An article recently published in the journal Science details how domoic acid (a potent neurotoxin produced by the planktonic algae Pseudonitzschia) damages the hippocampus of sea lions and disrupts an important neural network.
"We were able to correlate the extent of the hippocampal damage to specific behavioral impairments relevant to the animals' survival in the wild," said lead author Peter Cook, postdoctoral fellow in the Center of Neuropolicy at Emory University. "Our research provides a way to model the behavioral and biological effects of this toxin in large-brain mammal," said Cook. "Better understanding of these effects may also help us identify subtle effects in humans that may be at risk."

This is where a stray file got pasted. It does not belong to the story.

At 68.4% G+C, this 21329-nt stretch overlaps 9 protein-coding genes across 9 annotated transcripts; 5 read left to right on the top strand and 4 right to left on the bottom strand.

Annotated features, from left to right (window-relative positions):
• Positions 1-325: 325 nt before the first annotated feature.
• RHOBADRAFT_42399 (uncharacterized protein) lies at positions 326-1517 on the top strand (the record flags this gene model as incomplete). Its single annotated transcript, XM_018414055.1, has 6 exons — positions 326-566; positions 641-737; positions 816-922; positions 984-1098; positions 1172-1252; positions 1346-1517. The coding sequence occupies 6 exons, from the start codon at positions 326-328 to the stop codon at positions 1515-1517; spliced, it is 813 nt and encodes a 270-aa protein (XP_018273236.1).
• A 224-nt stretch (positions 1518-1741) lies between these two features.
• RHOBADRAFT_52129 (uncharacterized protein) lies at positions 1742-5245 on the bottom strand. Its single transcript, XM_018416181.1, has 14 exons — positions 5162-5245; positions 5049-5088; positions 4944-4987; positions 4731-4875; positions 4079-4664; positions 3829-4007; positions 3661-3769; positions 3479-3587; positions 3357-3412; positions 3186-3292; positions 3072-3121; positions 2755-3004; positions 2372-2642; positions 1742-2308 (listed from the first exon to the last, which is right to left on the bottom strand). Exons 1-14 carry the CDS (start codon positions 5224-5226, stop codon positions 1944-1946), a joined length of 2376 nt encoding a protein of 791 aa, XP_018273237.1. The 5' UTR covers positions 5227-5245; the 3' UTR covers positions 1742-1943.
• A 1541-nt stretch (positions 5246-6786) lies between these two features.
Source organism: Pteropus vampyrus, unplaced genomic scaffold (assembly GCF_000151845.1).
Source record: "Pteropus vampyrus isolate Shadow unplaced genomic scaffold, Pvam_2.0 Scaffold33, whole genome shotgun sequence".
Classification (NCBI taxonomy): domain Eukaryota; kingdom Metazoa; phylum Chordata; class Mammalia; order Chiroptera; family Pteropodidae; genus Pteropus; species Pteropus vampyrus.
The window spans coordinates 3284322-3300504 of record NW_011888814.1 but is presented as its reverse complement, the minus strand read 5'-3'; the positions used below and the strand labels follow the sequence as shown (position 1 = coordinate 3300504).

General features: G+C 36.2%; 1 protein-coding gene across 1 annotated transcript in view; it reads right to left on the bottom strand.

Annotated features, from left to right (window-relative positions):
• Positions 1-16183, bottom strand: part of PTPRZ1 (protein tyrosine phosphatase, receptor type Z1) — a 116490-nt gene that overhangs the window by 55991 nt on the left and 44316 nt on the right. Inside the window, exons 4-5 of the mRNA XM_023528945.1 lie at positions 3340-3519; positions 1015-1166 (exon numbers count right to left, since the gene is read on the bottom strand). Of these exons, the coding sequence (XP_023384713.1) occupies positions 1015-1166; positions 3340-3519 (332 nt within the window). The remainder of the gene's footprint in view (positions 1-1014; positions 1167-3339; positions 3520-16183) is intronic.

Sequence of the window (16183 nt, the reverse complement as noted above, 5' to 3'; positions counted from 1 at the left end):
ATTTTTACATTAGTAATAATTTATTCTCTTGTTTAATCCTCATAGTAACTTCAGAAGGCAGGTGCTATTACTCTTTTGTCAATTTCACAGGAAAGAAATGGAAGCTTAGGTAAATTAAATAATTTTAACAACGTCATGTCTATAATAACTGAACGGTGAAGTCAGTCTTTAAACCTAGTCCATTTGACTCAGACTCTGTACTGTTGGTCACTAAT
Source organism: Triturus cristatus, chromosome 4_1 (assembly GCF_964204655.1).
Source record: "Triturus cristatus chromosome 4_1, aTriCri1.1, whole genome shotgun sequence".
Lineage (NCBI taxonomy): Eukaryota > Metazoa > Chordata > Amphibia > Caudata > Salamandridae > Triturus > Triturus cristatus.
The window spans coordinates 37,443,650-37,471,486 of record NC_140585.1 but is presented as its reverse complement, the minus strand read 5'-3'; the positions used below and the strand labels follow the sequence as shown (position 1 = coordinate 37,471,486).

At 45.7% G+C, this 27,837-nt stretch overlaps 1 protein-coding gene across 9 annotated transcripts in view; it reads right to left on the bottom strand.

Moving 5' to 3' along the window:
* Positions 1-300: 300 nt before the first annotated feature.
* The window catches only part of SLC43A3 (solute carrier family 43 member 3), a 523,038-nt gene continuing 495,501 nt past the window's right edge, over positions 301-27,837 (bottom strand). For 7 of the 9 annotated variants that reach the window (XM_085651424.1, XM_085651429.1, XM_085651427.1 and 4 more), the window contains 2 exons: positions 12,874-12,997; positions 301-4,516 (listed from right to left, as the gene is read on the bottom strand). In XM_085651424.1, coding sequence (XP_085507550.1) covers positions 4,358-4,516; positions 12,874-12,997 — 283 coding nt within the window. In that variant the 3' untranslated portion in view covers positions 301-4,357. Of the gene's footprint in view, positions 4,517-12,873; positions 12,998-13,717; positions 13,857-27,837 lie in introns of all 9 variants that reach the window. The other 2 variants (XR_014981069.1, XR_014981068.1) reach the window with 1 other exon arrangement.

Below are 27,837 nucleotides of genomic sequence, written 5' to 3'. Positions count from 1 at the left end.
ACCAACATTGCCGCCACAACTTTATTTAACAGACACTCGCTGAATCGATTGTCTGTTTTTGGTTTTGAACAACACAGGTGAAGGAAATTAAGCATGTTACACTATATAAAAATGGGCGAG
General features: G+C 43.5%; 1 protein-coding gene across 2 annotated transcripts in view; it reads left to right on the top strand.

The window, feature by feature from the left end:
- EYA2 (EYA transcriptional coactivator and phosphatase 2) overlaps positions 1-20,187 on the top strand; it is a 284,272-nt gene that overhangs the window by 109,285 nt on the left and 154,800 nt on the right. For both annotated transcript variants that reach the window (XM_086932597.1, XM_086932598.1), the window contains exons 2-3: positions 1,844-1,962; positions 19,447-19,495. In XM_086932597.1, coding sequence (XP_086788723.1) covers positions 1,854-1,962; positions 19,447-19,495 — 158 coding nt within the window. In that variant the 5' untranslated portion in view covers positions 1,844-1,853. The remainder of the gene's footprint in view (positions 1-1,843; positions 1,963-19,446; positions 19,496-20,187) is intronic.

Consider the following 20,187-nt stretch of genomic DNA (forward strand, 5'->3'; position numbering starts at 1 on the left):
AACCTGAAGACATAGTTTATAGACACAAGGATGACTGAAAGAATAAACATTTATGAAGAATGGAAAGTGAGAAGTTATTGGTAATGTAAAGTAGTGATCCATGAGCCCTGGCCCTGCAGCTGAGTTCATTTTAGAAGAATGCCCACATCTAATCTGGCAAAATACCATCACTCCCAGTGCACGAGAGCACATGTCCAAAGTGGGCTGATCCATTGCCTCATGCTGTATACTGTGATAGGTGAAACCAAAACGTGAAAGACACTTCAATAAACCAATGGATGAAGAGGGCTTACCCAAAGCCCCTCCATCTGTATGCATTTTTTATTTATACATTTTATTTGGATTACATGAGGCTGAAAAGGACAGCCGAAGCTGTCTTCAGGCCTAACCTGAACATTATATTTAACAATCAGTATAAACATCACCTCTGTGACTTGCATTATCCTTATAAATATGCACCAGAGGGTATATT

Sea lions offer scientists an excellent view of overall ocean health; the large mammals often swim to shore when ill, unlike other large ocean animals, allowing their neurobiology to be measured in detail. They also eat fish and shellfish, animals which in turn feed on algae, allowing the domoic acid to bioaccumulate.
The damage done to the sea lions also resembles dementia; their ability to form episodic memories (memories of events and experiences) is impaired.
"This is the first evidence of changes to brain networks in exposed sea lions, and suggests that these animals may be suffering a broad disruption of memory, not just spatial memory deficits," said Cook.
For the full article from futurity.org click here or on the link below.